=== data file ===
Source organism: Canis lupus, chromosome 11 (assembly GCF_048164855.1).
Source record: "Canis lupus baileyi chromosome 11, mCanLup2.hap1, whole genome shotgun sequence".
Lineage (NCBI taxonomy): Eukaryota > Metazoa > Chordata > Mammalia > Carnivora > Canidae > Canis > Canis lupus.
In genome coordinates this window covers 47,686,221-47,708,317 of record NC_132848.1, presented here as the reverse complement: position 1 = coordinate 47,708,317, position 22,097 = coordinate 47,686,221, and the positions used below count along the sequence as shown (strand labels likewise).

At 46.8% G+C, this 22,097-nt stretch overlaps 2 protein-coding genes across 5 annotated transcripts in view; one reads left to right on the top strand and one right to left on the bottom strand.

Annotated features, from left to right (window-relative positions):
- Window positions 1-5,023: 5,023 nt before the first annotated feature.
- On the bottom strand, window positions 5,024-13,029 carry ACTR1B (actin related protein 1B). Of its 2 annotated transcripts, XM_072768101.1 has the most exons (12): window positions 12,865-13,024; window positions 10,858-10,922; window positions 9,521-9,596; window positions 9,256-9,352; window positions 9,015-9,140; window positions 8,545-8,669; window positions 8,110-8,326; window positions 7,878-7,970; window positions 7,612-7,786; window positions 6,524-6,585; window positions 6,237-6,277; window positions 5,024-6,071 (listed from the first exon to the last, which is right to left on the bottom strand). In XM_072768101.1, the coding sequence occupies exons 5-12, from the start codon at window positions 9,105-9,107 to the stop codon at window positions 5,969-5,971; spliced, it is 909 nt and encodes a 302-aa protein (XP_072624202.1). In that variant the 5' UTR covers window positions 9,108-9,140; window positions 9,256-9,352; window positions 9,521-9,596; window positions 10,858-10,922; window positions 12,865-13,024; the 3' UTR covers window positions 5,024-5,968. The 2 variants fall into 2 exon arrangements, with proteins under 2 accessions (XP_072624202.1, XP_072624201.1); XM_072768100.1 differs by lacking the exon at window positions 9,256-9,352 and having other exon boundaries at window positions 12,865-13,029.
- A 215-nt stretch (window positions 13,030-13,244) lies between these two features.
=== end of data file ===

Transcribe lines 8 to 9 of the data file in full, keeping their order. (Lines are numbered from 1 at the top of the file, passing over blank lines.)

- On the bottom strand, window positions 5,024-13,029 carry ACTR1B (actin related protein 1B). Of its 2 annotated transcripts, XM_072768101.1 has the most exons (12): window positions 12,865-13,024; window positions 10,858-10,922; window positions 9,521-9,596; window positions 9,256-9,352; window positions 9,015-9,140; window positions 8,545-8,669; window positions 8,110-8,326; window positions 7,878-7,970; window positions 7,612-7,786; window positions 6,524-6,585; window positions 6,237-6,277; window positions 5,024-6,071 (listed from the first exon to the last, which is right to left on the bottom strand). In XM_072768101.1, the coding sequence occupies exons 5-12, from the start codon at window positions 9,105-9,107 to the stop codon at window positions 5,969-5,971; spliced, it is 909 nt and encodes a 302-aa protein (XP_072624202.1). In that variant the 5' UTR covers window positions 9,108-9,140; window positions 9,256-9,352; window positions 9,521-9,596; window positions 10,858-10,922; window positions 12,865-13,024; the 3' UTR covers window positions 5,024-5,968. The 2 variants fall into 2 exon arrangements, with proteins under 2 accessions (XP_072624202.1, XP_072624201.1); XM_072768100.1 differs by lacking the exon at window positions 9,256-9,352 and having other exon boundaries at window positions 12,865-13,029.
- A 215-nt stretch (window positions 13,030-13,244) lies between these two features.